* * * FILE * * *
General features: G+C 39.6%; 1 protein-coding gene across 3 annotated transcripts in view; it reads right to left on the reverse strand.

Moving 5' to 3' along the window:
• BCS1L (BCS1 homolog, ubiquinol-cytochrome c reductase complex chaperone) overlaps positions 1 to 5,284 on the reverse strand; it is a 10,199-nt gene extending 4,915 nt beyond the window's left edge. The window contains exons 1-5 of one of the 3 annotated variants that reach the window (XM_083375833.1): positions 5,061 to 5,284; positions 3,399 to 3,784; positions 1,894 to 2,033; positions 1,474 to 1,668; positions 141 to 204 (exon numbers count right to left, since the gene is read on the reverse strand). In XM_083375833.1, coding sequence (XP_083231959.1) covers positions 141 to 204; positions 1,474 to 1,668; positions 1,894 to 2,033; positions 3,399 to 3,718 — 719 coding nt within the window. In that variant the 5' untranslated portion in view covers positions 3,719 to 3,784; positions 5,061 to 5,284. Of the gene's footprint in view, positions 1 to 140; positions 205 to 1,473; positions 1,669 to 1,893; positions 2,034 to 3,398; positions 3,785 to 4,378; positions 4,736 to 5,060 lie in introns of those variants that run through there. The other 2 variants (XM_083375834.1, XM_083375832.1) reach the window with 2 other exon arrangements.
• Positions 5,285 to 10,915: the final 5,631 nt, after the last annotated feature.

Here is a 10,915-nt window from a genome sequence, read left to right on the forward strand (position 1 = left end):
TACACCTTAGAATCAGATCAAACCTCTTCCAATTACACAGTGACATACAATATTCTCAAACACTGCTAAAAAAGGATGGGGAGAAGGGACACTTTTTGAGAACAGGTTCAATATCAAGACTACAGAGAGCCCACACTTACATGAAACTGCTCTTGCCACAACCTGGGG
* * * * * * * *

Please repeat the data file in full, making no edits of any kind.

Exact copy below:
General features: G+C 39.6%; 1 protein-coding gene across 3 annotated transcripts in view; it reads right to left on the reverse strand.

Moving 5' to 3' along the window:
• BCS1L (BCS1 homolog, ubiquinol-cytochrome c reductase complex chaperone) overlaps positions 1 to 5,284 on the reverse strand; it is a 10,199-nt gene extending 4,915 nt beyond the window's left edge. The window contains exons 1-5 of one of the 3 annotated variants that reach the window (XM_083375833.1): positions 5,061 to 5,284; positions 3,399 to 3,784; positions 1,894 to 2,033; positions 1,474 to 1,668; positions 141 to 204 (exon numbers count right to left, since the gene is read on the reverse strand). In XM_083375833.1, coding sequence (XP_083231959.1) covers positions 141 to 204; positions 1,474 to 1,668; positions 1,894 to 2,033; positions 3,399 to 3,718 — 719 coding nt within the window. In that variant the 5' untranslated portion in view covers positions 3,719 to 3,784; positions 5,061 to 5,284. Of the gene's footprint in view, positions 1 to 140; positions 205 to 1,473; positions 1,669 to 1,893; positions 2,034 to 3,398; positions 3,785 to 4,378; positions 4,736 to 5,060 lie in introns of those variants that run through there. The other 2 variants (XM_083375834.1, XM_083375832.1) reach the window with 2 other exon arrangements.
• Positions 5,285 to 10,915: the final 5,631 nt, after the last annotated feature.

Here is a 10,915-nt window from a genome sequence, read left to right on the forward strand (position 1 = left end):
TACACCTTAGAATCAGATCAAACCTCTTCCAATTACACAGTGACATACAATATTCTCAAACACTGCTAAAAAAGGATGGGGAGAAGGGACACTTTTTGAGAACAGGTTCAATATCAAGACTACAGAGAGCCCACACTTACATGAAACTGCTCTTGCCACAACCTGGGG